[31]           Mark Drakeford: Chair, the inquiry that this committee carried out I think identified three ways in which local authorities could strengthen the provision of toilets for use by the public without that needing to become a huge extra burden on local council tax payers. First of all, the committee said that there were many ways that the public purse was already paying for toilets that can be used by the public, but that these were poorly advertised and often regarded by pensioners, for example, as toilets that were not really for them. So, these are toilets that are available in libraries, in arts centres, in community centres and in other council buildings. You may remember the evidence that was taken here, where pensioner groups said, ‘We know that there are toilets available in the local community centre, but we’re afraid to go in there because we think we’ll be challenged: “What are you doing here. You’re not to come in here just to use the toilet”.’ Well, I think that is completely wrong. In an era of very severe restraint, when the public purse is already paying for those facilities, I think part of a strategy for any local authority ought to be to make it clear that those facilities are genuinely available for the public.


[32]           Secondly, the committee said that the evidence that you took was that the public is prepared to pay modest amounts for toilet facilities that they would regard as properly maintained, safe to use, and hygienically looked-after. So, in a difficult era, councils will need to look at that. Then, thirdly, the committee said that there was money already in the system to encourage businesses to be part of an overall strategy. The money that the Welsh Government provided went into the RSG in the way that our system requires after a certain number of years of being a special grant. So, the money hasn’t gone. The money is still there; the money is still in the coffers of local authorities, and I agree with what Lindsay has said about them using that money to encourage more local businesses to be part of the scheme, learning from the best. Lindsay Whittle is absolutely right that the experience around Wales was very variable. Some businesses took the money, advertised it and local authorities published lists of places that were part of the scheme and so on, and other places took the money, put it in their pockets and told nobody about it.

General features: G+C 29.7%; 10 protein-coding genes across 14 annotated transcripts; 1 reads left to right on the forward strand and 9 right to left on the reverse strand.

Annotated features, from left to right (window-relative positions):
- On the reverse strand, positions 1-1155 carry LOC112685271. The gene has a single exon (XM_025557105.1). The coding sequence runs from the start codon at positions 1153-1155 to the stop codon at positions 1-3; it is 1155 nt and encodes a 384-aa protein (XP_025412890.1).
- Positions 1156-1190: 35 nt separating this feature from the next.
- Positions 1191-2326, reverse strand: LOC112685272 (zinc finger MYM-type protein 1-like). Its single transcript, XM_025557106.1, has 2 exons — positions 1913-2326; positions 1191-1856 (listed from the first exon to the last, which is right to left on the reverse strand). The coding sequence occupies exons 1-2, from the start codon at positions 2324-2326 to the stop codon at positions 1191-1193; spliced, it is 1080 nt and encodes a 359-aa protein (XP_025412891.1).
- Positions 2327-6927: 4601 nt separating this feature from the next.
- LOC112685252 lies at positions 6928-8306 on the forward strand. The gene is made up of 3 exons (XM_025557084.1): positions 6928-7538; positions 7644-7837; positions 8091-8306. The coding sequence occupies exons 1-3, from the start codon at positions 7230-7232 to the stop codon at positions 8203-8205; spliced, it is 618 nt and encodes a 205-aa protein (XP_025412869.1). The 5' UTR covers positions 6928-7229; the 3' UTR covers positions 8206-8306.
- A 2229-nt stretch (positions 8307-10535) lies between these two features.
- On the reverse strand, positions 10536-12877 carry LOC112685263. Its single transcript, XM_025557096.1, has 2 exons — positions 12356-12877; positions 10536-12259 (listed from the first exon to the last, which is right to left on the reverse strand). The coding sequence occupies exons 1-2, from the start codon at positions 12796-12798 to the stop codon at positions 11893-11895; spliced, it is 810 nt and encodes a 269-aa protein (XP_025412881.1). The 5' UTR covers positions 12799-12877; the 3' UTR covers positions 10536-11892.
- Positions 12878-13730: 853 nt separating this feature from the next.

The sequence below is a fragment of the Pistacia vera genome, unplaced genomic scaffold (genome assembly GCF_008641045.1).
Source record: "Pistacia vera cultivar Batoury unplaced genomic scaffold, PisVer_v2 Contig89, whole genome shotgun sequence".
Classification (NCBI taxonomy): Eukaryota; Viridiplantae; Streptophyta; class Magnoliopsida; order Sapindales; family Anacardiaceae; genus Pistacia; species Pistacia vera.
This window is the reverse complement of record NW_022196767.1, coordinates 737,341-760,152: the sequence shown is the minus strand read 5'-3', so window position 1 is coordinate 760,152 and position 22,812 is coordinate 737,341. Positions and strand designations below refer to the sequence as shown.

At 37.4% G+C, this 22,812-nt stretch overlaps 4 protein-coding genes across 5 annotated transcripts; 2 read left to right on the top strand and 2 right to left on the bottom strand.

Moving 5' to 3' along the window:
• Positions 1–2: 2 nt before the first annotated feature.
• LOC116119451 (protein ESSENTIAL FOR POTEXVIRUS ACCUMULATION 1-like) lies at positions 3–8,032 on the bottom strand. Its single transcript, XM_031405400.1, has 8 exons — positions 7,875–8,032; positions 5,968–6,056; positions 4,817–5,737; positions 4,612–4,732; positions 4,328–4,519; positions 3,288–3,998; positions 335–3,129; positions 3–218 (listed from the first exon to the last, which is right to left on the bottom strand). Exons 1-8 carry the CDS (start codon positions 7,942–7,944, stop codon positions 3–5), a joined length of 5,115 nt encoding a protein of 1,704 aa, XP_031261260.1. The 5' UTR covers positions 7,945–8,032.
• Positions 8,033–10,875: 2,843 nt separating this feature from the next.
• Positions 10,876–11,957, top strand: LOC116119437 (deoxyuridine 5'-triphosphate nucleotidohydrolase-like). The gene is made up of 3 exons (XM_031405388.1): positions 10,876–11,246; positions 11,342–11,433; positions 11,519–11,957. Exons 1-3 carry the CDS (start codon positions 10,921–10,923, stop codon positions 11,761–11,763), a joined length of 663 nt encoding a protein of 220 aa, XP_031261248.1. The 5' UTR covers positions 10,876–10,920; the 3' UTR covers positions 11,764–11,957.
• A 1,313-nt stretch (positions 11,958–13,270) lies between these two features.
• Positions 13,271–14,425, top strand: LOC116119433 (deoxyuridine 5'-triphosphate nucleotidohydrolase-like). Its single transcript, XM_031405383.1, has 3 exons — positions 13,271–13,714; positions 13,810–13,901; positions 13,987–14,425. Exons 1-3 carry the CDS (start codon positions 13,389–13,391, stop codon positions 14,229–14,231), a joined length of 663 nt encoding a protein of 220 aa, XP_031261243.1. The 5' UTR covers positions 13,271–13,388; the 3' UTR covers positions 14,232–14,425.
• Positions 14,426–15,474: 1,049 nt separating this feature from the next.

[33]           David Rees: Can I just clarify something? Obviously, as you indicated, authorities will look at the strategies and establish their strategies, but is there a possibility of inconsistencies across Wales as a consequence of being able to implement those strategies?


[34]           Mark Drakeford: Well, the Bill allows the Welsh Government to publish guidance to local authorities on the discharge of the duties that we will place on them if the Bill succeeds. I would expect that that guidance would include a template, which would advise local authorities on the content of any strategy but also how that strategy might be produced. In this particular regard, I think we have to recognise that the needs of different parts of Wales will be very different. This is an area where local authorities will need to devise a scheme that meets the particular geographical and other characteristics of their areas. But we will provide a template so that it will be possible to compare the way that local authorities in different parts of Wales have gone about discharging the duty that will be placed on them.


[35]           David Rees: Okay. I’ve got questions from John and Kirsty and then will move on to the next topic.


[36]           John Griffiths: Yes. On that topic, Minister, I think, as Lindsay said, the previous scheme had some successes as well as perhaps some failures, but in terms of engaging business, some businesses saw a real business advantage because, obviously, footfall increased and they were getting better general sales as well as benefiting financially from the incentives. So, I certainly think it could work and, as you say, there are various community groups—there are transport providers. But I think it’s important, Chair, in terms of that guidance or the legislation itself that local authorities are encouraged to engage and make sure there’s co-operation from that broad range of potential providers. So, I think it’s going to be really important to get that right if we’re not going to have variance that’s problematic around Wales. Just in terms of the fact they have to produce a strategy but implementation is largely a matter for them, will there be any evaluation, monitoring or performance measuring in place as part of this?